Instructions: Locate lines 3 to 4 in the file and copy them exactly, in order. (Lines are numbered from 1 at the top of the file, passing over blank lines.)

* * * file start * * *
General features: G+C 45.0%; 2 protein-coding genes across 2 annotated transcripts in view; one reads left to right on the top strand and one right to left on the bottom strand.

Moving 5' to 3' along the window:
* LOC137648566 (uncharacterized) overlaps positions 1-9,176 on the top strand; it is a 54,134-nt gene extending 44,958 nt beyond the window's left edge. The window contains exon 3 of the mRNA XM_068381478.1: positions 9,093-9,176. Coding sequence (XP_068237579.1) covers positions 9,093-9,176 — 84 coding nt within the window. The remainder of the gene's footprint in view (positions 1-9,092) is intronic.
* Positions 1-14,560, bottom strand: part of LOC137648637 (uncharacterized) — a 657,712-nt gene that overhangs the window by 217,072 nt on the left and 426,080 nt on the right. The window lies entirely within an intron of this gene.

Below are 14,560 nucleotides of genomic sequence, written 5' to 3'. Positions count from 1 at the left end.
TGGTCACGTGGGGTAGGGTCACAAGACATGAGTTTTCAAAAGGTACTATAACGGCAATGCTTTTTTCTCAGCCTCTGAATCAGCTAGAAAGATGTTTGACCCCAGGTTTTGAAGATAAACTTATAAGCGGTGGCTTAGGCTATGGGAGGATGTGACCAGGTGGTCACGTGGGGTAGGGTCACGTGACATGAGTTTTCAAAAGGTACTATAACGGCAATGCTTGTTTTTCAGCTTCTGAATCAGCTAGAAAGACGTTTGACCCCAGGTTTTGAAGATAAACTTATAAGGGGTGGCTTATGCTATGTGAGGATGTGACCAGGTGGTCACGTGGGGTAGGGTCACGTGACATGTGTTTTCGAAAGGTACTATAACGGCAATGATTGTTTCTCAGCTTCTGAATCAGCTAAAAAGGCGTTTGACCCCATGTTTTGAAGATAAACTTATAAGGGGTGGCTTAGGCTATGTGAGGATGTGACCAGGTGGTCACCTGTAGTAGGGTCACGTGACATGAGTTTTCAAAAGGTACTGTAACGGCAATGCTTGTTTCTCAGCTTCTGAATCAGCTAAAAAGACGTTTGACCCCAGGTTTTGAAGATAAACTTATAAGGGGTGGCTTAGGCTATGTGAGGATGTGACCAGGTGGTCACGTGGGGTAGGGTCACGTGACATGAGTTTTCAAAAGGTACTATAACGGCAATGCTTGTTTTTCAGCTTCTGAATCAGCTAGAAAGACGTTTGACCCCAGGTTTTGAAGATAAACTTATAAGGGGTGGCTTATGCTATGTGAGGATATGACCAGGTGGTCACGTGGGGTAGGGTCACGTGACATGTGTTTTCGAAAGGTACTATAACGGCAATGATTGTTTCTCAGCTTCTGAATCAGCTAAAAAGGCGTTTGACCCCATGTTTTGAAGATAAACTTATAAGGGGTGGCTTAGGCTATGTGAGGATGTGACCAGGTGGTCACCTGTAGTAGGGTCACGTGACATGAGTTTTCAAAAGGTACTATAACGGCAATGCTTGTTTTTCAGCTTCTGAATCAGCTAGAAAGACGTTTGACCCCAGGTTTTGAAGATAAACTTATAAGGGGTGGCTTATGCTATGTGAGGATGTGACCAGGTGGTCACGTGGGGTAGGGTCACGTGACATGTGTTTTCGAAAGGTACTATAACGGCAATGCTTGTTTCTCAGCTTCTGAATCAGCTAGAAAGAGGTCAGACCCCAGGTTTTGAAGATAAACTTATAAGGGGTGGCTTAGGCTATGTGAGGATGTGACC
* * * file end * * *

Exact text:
* LOC137648566 (uncharacterized) overlaps positions 1-9,176 on the top strand; it is a 54,134-nt gene extending 44,958 nt beyond the window's left edge. The window contains exon 3 of the mRNA XM_068381478.1: positions 9,093-9,176. Coding sequence (XP_068237579.1) covers positions 9,093-9,176 — 84 coding nt within the window. The remainder of the gene's footprint in view (positions 1-9,092) is intronic.
* Positions 1-14,560, bottom strand: part of LOC137648637 (uncharacterized) — a 657,712-nt gene that overhangs the window by 217,072 nt on the left and 426,080 nt on the right. The window lies entirely within an intron of this gene.